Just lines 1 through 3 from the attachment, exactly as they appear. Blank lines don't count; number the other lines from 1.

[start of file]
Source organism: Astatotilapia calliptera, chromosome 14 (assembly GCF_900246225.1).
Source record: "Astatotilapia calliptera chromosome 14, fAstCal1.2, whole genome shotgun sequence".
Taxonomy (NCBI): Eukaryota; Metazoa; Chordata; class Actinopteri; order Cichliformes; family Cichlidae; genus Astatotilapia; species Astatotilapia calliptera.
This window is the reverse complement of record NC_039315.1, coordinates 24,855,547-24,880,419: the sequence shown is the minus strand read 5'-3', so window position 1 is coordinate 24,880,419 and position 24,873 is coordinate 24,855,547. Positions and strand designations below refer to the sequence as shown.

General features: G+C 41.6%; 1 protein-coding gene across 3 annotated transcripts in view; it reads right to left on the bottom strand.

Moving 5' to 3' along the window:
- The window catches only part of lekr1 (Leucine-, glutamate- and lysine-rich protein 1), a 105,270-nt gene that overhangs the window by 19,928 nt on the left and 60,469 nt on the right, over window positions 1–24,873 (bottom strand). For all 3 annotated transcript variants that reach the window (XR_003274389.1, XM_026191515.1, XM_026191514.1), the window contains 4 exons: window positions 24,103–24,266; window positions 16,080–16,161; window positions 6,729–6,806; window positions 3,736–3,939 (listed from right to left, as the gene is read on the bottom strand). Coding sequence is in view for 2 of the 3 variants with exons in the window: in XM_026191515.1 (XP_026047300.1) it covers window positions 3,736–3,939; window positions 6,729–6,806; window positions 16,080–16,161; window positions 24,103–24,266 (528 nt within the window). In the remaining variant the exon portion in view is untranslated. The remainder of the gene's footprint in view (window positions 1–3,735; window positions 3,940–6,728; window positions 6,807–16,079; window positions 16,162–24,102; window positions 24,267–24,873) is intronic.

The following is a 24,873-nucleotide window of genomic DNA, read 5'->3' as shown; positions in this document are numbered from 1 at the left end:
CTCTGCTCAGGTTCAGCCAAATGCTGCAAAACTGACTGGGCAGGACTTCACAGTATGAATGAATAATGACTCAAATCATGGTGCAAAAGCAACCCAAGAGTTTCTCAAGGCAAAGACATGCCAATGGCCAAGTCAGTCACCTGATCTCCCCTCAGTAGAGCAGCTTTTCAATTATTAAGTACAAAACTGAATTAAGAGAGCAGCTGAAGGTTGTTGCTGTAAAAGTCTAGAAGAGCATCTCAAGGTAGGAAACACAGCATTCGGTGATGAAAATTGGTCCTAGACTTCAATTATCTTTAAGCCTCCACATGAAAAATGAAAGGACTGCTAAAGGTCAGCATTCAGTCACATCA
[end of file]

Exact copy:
Source organism: Astatotilapia calliptera, chromosome 14 (assembly GCF_900246225.1).
Source record: "Astatotilapia calliptera chromosome 14, fAstCal1.2, whole genome shotgun sequence".
Taxonomy (NCBI): Eukaryota; Metazoa; Chordata; class Actinopteri; order Cichliformes; family Cichlidae; genus Astatotilapia; species Astatotilapia calliptera.